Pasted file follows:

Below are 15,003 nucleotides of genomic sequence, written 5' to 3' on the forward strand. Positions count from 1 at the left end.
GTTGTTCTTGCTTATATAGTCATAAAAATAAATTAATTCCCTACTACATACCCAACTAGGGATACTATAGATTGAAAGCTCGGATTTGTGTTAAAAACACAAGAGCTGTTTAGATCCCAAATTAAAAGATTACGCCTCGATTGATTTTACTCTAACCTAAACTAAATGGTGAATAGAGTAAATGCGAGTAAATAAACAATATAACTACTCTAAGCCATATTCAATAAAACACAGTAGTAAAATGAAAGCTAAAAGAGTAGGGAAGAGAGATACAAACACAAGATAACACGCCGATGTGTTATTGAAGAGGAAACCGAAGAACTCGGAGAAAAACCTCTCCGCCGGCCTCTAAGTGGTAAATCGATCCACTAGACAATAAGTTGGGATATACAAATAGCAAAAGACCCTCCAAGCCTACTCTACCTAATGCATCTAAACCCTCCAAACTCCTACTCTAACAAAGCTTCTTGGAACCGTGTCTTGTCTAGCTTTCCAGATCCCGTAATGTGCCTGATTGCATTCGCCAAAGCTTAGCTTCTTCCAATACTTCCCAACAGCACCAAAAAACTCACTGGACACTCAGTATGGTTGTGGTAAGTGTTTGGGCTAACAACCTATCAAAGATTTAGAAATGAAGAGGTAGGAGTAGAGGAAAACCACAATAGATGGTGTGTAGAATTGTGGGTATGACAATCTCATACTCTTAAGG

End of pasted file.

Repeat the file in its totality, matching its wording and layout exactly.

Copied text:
Below are 15,003 nucleotides of genomic sequence, written 5' to 3' on the forward strand. Positions count from 1 at the left end.
GTTGTTCTTGCTTATATAGTCATAAAAATAAATTAATTCCCTACTACATACCCAACTAGGGATACTATAGATTGAAAGCTCGGATTTGTGTTAAAAACACAAGAGCTGTTTAGATCCCAAATTAAAAGATTACGCCTCGATTGATTTTACTCTAACCTAAACTAAATGGTGAATAGAGTAAATGCGAGTAAATAAACAATATAACTACTCTAAGCCATATTCAATAAAACACAGTAGTAAAATGAAAGCTAAAAGAGTAGGGAAGAGAGATACAAACACAAGATAACACGCCGATGTGTTATTGAAGAGGAAACCGAAGAACTCGGAGAAAAACCTCTCCGCCGGCCTCTAAGTGGTAAATCGATCCACTAGACAATAAGTTGGGATATACAAATAGCAAAAGACCCTCCAAGCCTACTCTACCTAATGCATCTAAACCCTCCAAACTCCTACTCTAACAAAGCTTCTTGGAACCGTGTCTTGTCTAGCTTTCCAGATCCCGTAATGTGCCTGATTGCATTCGCCAAAGCTTAGCTTCTTCCAATACTTCCCAACAGCACCAAAAAACTCACTGGACACTCAGTATGGTTGTGGTAAGTGTTTGGGCTAACAACCTATCAAAGATTTAGAAATGAAGAGGTAGGAGTAGAGGAAAACCACAATAGATGGTGTGTAGAATTGTGGGTATGACAATCTCATACTCTTAAGG